On Snipe Hunts And Finding A Church Home

It was not our first trip to Montreat but possibly just the second or third time we had come.

It was not our first trip to Montreat but possibly just the second or third time we had come.  From our first retreat, Warren, Marie, Douglas and I were in love with this place and the experiences we had here.  On this particular trip, an event was loosely organized by some of the high school students, and they even enlisted the help of our minister at the time.  Our son Douglas was probably about seven or eight and was invited to come along on the Snipe Hunt.

He was excited to be going on such an adventure with the big kids out there in the dark!  The group went over instructions, assured the safe return of my child, and they left.  They really weren’t gone all that long, I don’t think.  That might have been the “year of the bears” and the hunt was called for safety reasons.  But later, in the great room down there, Douglas urgently beckoned me to him and confided: “I saw one!”

“A snipe? Really?”

“Yes!”

“What did it look like?”

His eyes widened with sincerity: “Just like they said it would!”

In 1996 we moved to Charlotte from Richmond, Virginia where we had attended a wonderful Presbyterian church.  Warren and I understood then that choosing a church in Charlotte was more than just finding a place to hear a sermon a few times a month.  A church home would be as important as the neighborhood we lived in and the schools our children attended, probably more.  We knew that we weren’t raising these kids alone.  A place for them to learn about God’s grace in a compassionate and caring congregation was important.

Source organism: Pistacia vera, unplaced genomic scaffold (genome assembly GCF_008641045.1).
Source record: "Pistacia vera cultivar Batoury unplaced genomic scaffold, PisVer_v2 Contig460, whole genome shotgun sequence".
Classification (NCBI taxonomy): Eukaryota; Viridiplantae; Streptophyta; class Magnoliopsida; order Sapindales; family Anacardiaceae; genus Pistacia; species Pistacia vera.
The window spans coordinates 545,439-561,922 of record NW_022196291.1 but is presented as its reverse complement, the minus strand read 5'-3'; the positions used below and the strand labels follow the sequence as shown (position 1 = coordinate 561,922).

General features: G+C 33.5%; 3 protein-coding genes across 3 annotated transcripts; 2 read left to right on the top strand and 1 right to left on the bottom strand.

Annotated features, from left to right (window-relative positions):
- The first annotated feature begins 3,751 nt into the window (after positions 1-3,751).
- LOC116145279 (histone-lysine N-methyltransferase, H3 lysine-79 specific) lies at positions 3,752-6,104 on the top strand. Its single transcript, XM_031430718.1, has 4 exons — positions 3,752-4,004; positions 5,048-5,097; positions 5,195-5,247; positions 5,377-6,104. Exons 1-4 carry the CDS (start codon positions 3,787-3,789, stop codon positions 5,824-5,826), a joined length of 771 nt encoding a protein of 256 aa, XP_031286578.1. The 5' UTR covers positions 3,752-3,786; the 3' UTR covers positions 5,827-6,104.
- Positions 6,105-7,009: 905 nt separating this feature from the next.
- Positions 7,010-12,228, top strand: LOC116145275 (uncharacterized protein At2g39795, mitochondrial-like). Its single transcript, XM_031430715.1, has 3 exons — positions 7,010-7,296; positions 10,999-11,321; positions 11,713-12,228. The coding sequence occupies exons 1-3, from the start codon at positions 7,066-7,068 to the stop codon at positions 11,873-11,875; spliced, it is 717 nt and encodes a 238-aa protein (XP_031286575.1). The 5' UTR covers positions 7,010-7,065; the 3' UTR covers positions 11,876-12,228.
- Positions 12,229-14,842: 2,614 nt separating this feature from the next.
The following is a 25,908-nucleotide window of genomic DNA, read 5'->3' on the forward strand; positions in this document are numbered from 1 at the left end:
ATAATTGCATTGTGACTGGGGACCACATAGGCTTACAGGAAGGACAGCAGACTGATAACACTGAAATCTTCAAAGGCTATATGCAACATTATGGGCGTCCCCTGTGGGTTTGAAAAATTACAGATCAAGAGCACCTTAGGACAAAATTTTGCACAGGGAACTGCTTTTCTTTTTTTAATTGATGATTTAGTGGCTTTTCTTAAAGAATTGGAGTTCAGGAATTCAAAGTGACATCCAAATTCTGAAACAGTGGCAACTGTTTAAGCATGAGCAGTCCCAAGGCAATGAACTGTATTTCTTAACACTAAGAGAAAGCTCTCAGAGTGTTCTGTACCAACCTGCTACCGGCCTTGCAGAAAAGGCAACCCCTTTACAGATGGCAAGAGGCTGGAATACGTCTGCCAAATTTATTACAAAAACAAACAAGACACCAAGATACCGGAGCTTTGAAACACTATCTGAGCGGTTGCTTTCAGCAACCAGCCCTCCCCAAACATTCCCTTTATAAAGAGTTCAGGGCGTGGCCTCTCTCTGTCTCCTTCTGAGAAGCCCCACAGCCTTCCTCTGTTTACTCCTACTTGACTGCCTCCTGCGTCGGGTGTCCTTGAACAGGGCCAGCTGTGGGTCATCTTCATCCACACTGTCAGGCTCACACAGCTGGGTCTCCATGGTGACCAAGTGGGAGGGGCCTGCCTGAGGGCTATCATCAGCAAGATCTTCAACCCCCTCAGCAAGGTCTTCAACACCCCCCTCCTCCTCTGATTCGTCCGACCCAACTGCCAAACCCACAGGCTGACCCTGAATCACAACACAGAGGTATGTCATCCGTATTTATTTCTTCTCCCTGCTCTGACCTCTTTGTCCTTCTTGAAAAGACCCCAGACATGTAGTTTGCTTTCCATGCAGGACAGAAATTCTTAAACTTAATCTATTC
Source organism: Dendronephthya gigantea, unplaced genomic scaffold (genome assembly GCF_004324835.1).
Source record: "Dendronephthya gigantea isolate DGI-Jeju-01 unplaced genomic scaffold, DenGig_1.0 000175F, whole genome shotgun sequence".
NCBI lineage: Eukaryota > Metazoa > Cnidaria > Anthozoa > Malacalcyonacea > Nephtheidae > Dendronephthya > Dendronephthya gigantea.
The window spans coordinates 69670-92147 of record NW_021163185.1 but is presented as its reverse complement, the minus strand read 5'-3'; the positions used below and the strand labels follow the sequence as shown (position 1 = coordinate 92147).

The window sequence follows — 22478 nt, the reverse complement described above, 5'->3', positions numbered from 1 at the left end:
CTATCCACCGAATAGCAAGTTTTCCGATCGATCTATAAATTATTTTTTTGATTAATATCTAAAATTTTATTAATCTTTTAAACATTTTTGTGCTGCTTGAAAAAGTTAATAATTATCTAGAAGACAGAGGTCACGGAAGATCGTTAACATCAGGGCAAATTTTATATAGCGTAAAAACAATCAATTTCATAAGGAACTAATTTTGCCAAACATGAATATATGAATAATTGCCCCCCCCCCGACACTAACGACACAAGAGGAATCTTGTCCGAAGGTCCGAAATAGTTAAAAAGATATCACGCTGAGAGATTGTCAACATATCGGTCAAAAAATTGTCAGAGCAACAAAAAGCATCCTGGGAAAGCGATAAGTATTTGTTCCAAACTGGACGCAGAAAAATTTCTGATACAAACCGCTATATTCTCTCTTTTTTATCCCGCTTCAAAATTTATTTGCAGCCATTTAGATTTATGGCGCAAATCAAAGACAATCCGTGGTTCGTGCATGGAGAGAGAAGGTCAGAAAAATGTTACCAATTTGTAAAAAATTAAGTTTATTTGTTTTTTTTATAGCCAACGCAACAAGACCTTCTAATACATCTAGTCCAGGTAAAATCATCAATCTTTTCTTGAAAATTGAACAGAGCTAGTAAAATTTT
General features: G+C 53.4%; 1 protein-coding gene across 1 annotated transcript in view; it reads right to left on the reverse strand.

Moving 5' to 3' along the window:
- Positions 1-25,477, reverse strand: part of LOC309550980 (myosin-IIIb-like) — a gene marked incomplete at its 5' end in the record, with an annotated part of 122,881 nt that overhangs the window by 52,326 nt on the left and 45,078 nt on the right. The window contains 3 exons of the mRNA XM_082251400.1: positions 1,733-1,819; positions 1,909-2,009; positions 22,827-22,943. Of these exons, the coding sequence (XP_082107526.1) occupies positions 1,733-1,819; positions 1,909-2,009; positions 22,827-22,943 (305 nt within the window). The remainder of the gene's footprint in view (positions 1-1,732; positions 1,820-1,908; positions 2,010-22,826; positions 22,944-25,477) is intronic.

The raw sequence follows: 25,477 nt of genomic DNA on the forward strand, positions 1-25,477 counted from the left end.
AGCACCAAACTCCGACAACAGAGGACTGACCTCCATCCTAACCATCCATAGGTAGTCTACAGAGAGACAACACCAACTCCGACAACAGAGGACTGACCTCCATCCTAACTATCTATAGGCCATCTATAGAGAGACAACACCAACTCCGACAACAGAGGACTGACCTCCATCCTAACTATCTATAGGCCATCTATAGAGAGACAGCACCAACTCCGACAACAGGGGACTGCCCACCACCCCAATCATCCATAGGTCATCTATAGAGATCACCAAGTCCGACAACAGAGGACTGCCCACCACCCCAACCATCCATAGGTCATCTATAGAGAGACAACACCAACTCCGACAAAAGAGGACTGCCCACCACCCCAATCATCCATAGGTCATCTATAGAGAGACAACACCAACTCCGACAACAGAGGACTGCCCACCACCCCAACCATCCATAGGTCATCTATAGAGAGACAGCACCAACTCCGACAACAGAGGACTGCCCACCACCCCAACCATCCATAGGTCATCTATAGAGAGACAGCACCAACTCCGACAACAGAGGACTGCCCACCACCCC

We visited many, many Presbyterian churches.  Eventually, Warren, Marie and Douglas weren’t so interested in attending yet another church every Sunday.  They were tired of always being the outsiders and hearing from me  in the car on the way home that the church service they just sat through wasn’t “it.”  When they demanded that I say what I was looking for, I didn’t have a very satisfactory answer for them.  Suddenly, I had a revolt on my hands.

So, the first time I visited Trinity, I was by myself.  And it was a little different:  After the service, people in the congregation sought me out and spoke to me; they told me that they were glad I had come.  In the next couple of days, I got phone calls from Ed Montague wanting to know how I liked the service and when I was coming back. I had never been called by a member of the congregation who really seemed to care what I thought about his church.  So, I went back with my family.  In a couple of weeks, my children were drawn into Sunday School.  Then Warren and I with nothing else to do between 9:30 and 10:30 began attending the adult Sunday School class with Dick and Ruth Gault, Mary Louise and Al Stuart, Bill Archer, Betty McLaney, and Frances Moore.  These people and lots of others showed us “congregation.”  They told us their stories and listened when we told them ours.  We struggled with the complex and contradictory.  We laughed.  We were just and handful of strangers around a table in a room sipping coffee from Styrofoam cups trying to understand what Frederick Buechner meant when he wrote, “Here is the world.  Beautiful and terrible things will happen.  Don’t be afraid.”

So, after a couple of months, we looked around us and realized that Trinity was our new church home.  And it looks just like I thought it would.

Sarah Henry